Whether you’re just starting out or taking the next steps to expansion, we look at six key lessons for business success from entrepreneurs featured in Xero and Enterprise Nation’s Startup Series.
Throughout the Startup Series, we’ve been learning from the experiences and insights of four successful entrepreneurs from different industry sectors.
Each of our entrepreneurs had a business idea which they wanted to turn into reality. From starting out as freelancers or establishing brands from their kitchen table, they’ve been sharing advice on some of the most important aspects of starting out on your own
They’ve also shared insights on how to take your business to the next stage: acquiring bigger business premises; hiring staff and getting stocked by major retailers.
You can find out about our entrepreneurs successes, the mistakes they wish they’d avoided at the outset, plus the actions you can take to make your brand stand out in our series of 12 videos. Learn more by clicking on the Startup Series episode guide.
Here are there 6 key pieces advice for the next generation of business owners.
1. Market research is an everyday task
Seeking out customer views and opinions and keeping up-to-date with competitor activities has become second nature to Jacqui Ma, founder of urban bag retailer Goodordering.
“It’s become an intuitive process. I know exactly where my bags fit in the whole scheme of things in terms of price point and functionality,” says Jacqui.
Knowing what your customers like and what your competitors are up to allows you to make better informed, confident business decisions. Create your own non-stop feedback loop by:
- Listening to your customers when making face-to-face sales
- Keeping a close eye on your sales figures
- Joining in the conversation on social media
- Identifying who your competitors and keeping tabs on their activities
2. Don’t sweat the small stuff when you’re writing your business plan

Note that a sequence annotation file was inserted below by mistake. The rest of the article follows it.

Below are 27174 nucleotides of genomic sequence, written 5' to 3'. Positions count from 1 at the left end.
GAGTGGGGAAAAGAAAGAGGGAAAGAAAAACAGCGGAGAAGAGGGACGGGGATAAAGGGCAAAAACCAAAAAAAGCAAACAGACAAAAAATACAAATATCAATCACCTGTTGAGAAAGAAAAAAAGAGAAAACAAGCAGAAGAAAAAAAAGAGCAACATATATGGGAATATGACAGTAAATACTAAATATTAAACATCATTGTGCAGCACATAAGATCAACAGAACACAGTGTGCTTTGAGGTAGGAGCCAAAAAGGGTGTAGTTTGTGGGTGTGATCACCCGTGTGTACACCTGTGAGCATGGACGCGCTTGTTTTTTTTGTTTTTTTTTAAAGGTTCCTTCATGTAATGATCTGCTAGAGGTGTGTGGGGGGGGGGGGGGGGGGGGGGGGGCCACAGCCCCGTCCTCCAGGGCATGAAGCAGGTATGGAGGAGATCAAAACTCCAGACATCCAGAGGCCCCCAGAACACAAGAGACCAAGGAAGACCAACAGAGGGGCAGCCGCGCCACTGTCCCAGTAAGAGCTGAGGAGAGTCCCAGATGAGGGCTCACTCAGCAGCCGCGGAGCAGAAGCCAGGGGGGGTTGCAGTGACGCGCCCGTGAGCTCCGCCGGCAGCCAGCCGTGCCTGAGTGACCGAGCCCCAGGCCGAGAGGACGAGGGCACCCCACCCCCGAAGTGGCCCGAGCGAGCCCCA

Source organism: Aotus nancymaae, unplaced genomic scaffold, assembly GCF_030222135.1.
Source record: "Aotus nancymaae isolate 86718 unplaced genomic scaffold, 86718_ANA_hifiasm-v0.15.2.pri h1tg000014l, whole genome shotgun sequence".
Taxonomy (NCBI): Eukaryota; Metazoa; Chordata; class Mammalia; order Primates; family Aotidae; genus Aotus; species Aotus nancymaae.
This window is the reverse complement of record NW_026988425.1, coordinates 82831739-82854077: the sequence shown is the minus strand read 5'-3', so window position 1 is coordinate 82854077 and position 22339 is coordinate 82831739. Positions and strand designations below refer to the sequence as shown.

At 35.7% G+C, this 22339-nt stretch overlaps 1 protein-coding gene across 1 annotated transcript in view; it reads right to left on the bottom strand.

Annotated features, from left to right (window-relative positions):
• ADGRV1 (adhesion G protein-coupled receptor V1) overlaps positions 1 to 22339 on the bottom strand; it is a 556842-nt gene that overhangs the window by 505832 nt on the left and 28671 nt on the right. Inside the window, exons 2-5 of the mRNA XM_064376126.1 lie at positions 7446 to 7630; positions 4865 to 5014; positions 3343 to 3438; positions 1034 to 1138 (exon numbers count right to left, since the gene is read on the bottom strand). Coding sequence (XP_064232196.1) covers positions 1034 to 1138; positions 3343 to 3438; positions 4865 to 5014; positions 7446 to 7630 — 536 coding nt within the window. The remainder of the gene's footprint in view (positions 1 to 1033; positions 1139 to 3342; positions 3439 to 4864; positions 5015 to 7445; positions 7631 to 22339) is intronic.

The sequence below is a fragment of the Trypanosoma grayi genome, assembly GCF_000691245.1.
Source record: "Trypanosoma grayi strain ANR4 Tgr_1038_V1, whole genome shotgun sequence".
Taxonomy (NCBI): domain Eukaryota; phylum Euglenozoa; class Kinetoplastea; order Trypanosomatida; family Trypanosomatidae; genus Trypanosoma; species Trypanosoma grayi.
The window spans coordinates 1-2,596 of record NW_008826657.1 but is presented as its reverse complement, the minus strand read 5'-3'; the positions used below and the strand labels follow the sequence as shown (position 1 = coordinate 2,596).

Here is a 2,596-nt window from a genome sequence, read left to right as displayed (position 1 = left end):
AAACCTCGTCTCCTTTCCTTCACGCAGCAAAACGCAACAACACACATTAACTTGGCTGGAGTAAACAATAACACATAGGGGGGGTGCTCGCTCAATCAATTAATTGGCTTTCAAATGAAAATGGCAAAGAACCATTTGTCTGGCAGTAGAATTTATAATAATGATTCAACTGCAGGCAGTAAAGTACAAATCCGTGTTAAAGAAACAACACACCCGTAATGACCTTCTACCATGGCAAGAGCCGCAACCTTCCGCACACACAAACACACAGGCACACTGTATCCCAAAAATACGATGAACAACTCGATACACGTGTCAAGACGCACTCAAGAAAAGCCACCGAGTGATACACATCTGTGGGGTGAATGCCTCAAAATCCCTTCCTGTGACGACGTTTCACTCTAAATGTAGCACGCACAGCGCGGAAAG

Your business plan is your blueprint – it sets out what you want to achieve and the actions you’re going to take to get there. But David Abrahamovitch, CEO and Founder of coffee-bar chain Grind says all too often startup owners get hung up on minor details. He recommends creating a short plan to help you get your business up and running – then, ultimately, just “Get on with it.”
Here are David’s do’s and don’ts for drawing up an initial business plan:
- Don’t get stuck under a deluge of detail, your business plan should contain enough information for you to simply make a start
- Ensure there’s a market for what you do – carry out initial tests through pop up stores or selling online
- Cost your time as well as your money – if you discover that your business is unlikely to deliver a good return, move on as quickly as possible
- Do include targets and milestones which will help you monitor your progress
3. Keeping on top of your finances leaves you more time to grow your business
Having the right processes and systems in place for accurate financial recording will leave you more time to concentrate on growing your business.
Omar Choudry, owner of digital media agency FLAVR, says: “Your company account is like a bucket. You want to spend as much time filling the bucket as possible.”
Here are Omar’s top tips for keeping on top of company finances:
- Hire a qualified accountant – they will have detailed knowledge of the latest tax regulations as well as financial matters. Their advice will help you make better decisions